A Worcester Regional Transit Authority bus lays over in this file photo. Photo by Pi.1415926535 | CC BY-SA 4.0

The transit agencies that provide bus service to the hundreds of cities and towns across Massachusetts not covered by the MBTA would see a serious boost in funding under the state Senate’s plan to spend the first haul of funds from the new Millionaires Tax.

The Senate intends to spend 20 percent of its transportation surtax money on regional transit – including a $194 million investment for regional transit authorities. That encompasses a six-month fare-free pilot for RTAs, as the Senate aims to strengthen regional equity through the budget, Senate President Karen Spilka said during a briefing this week.

That compares to the House earmarking $70 million for regional transit funding and electrification grants, and Healey budgeting $25 million for regional transit and grants with surtax money.

“Funding RTAs is the right thing to do for each and every resident who relies upon them,” Spilka said. “This transformative and timely investment will bring us closer to ensuring that all residents of our commonwealth – regardless of where they live – have access to reliable, affordable and safe transportation,” Spilka said.

But the Senate Ways and Means Committee nixed Healey’s plan to spend $12.5 million of surtax money on Pittsfield and Palmer stations, meant to lay the groundwork for the long-anticipated East-West rail project that would connect Western and Eastern Massachusetts. The House didn’t set aside surtax money for East-West rail, either.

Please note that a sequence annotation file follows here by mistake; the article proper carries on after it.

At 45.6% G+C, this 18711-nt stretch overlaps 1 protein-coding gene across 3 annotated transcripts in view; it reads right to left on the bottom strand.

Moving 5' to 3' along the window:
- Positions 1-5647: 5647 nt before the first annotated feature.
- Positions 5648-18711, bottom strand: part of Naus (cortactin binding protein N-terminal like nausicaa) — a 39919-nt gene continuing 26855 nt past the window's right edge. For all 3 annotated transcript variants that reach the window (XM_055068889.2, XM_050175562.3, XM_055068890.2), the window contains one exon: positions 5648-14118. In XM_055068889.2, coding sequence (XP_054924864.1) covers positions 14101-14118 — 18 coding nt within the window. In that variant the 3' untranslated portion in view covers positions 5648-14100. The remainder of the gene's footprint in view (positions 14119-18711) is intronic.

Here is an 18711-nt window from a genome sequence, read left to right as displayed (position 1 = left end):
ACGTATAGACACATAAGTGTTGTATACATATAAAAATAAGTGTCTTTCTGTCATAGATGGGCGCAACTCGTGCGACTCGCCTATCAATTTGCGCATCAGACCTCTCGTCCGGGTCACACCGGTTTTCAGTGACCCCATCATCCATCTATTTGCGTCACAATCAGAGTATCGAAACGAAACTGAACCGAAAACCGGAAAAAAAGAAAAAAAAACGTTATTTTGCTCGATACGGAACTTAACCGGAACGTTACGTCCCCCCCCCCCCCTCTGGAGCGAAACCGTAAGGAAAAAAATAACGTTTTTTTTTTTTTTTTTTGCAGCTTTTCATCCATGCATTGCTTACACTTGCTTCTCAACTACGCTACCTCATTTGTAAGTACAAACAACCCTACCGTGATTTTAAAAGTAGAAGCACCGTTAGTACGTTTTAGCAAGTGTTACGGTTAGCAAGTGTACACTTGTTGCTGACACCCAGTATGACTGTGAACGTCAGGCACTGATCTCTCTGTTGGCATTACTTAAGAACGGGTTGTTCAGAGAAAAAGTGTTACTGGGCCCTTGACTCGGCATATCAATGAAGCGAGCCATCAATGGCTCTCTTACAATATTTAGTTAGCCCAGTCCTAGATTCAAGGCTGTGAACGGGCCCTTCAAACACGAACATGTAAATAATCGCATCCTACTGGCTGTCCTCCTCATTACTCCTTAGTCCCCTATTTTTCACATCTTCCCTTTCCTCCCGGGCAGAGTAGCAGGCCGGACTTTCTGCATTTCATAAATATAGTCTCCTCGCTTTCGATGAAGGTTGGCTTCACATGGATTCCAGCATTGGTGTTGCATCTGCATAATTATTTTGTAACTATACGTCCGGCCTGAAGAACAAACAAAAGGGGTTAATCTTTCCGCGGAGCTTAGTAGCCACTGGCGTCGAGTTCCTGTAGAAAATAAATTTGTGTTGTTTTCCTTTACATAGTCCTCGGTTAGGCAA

“We’ve heard again very loudly and clearly from my colleagues from throughout the state that our regional transit authorities need investments, as does the Metropolitan Bay Transit Authority,” Senate Ways and Means Chairman Michael Rodrigues said, as he explained the omission of East-West railing funding from the budget.

The Senate’s budget allocates $190 million in surtax money for MBTA capital investments divided equally across the subway and commuter rail, plus $5 million for a means-tested fare program. Other transportation items include $100 million for roads and bridges in supplemental Chapter 90 funding, with Rodrigues saying the infusion would be split evenly using the traditional Chapter 90 formula and a road mileage formula; $5 million for ferry services; $50 million for highway bridge preservation; and $50 million for federal matching funds as Massachusetts vies for Bipartisan Infrastructure Law grants.

Both Healey and the House had also proposed spending $5 million on means-tested fares at the MBTA. But the Senate’s capital investments for the MBTA fall $60 million short of what the House wants and $9 million more than Healey’s

Regional Transit Agencies Would Get Big Funding Boost from Senate Plan

by State House News Service time to read: 2 min